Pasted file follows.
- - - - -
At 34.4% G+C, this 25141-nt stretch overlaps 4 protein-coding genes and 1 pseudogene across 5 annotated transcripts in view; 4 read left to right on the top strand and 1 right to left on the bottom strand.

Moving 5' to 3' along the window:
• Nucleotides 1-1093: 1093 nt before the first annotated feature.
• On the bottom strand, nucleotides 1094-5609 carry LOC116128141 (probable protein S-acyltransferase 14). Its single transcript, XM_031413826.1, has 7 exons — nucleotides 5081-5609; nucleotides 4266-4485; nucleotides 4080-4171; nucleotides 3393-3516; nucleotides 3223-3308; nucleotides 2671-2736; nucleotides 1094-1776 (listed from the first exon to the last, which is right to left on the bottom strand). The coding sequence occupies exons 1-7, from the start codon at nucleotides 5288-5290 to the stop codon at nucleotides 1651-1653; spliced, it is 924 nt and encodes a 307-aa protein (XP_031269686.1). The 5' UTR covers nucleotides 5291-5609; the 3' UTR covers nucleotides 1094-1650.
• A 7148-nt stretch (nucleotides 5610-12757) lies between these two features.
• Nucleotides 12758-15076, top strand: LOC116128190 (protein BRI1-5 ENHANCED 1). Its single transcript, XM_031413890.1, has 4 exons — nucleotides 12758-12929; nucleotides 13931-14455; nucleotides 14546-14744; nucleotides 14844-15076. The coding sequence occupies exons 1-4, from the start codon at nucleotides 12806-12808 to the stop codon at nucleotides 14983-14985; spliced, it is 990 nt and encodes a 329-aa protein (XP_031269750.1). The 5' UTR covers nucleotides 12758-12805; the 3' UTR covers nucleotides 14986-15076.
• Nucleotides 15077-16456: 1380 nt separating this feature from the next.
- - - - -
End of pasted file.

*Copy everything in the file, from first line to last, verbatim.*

At 34.4% G+C, this 25141-nt stretch overlaps 4 protein-coding genes and 1 pseudogene across 5 annotated transcripts in view; 4 read left to right on the top strand and 1 right to left on the bottom strand.

Moving 5' to 3' along the window:
• Nucleotides 1-1093: 1093 nt before the first annotated feature.
• On the bottom strand, nucleotides 1094-5609 carry LOC116128141 (probable protein S-acyltransferase 14). Its single transcript, XM_031413826.1, has 7 exons — nucleotides 5081-5609; nucleotides 4266-4485; nucleotides 4080-4171; nucleotides 3393-3516; nucleotides 3223-3308; nucleotides 2671-2736; nucleotides 1094-1776 (listed from the first exon to the last, which is right to left on the bottom strand). The coding sequence occupies exons 1-7, from the start codon at nucleotides 5288-5290 to the stop codon at nucleotides 1651-1653; spliced, it is 924 nt and encodes a 307-aa protein (XP_031269686.1). The 5' UTR covers nucleotides 5291-5609; the 3' UTR covers nucleotides 1094-1650.
• A 7148-nt stretch (nucleotides 5610-12757) lies between these two features.
• Nucleotides 12758-15076, top strand: LOC116128190 (protein BRI1-5 ENHANCED 1). Its single transcript, XM_031413890.1, has 4 exons — nucleotides 12758-12929; nucleotides 13931-14455; nucleotides 14546-14744; nucleotides 14844-15076. The coding sequence occupies exons 1-4, from the start codon at nucleotides 12806-12808 to the stop codon at nucleotides 14983-14985; spliced, it is 990 nt and encodes a 329-aa protein (XP_031269750.1). The 5' UTR covers nucleotides 12758-12805; the 3' UTR covers nucleotides 14986-15076.
• Nucleotides 15077-16456: 1380 nt separating this feature from the next.